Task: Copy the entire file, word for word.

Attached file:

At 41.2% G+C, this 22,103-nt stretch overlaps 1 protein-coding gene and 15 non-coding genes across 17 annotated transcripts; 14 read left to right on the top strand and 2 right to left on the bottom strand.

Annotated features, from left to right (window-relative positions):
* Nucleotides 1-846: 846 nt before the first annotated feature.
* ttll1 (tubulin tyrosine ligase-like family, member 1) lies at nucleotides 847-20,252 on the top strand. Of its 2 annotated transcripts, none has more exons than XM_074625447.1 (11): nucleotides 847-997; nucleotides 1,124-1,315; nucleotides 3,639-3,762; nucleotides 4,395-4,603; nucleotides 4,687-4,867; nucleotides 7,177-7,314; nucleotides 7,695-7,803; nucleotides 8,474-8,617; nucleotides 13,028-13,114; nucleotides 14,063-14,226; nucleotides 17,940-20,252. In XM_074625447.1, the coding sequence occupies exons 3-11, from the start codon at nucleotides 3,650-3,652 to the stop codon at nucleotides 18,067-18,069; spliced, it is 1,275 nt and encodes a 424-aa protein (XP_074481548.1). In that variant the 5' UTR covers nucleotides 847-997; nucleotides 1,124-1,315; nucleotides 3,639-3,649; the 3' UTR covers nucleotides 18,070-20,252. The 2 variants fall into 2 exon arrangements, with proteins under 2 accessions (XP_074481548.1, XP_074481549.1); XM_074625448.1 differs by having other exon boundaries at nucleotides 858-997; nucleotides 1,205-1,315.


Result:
At 41.2% G+C, this 22,103-nt stretch overlaps 1 protein-coding gene and 15 non-coding genes across 17 annotated transcripts; 14 read left to right on the top strand and 2 right to left on the bottom strand.

Annotated features, from left to right (window-relative positions):
* Nucleotides 1-846: 846 nt before the first annotated feature.
* ttll1 (tubulin tyrosine ligase-like family, member 1) lies at nucleotides 847-20,252 on the top strand. Of its 2 annotated transcripts, none has more exons than XM_074625447.1 (11): nucleotides 847-997; nucleotides 1,124-1,315; nucleotides 3,639-3,762; nucleotides 4,395-4,603; nucleotides 4,687-4,867; nucleotides 7,177-7,314; nucleotides 7,695-7,803; nucleotides 8,474-8,617; nucleotides 13,028-13,114; nucleotides 14,063-14,226; nucleotides 17,940-20,252. In XM_074625447.1, the coding sequence occupies exons 3-11, from the start codon at nucleotides 3,650-3,652 to the stop codon at nucleotides 18,067-18,069; spliced, it is 1,275 nt and encodes a 424-aa protein (XP_074481548.1). In that variant the 5' UTR covers nucleotides 847-997; nucleotides 1,124-1,315; nucleotides 3,639-3,649; the 3' UTR covers nucleotides 18,070-20,252. The 2 variants fall into 2 exon arrangements, with proteins under 2 accessions (XP_074481548.1, XP_074481549.1); XM_074625448.1 differs by having other exon boundaries at nucleotides 858-997; nucleotides 1,205-1,315.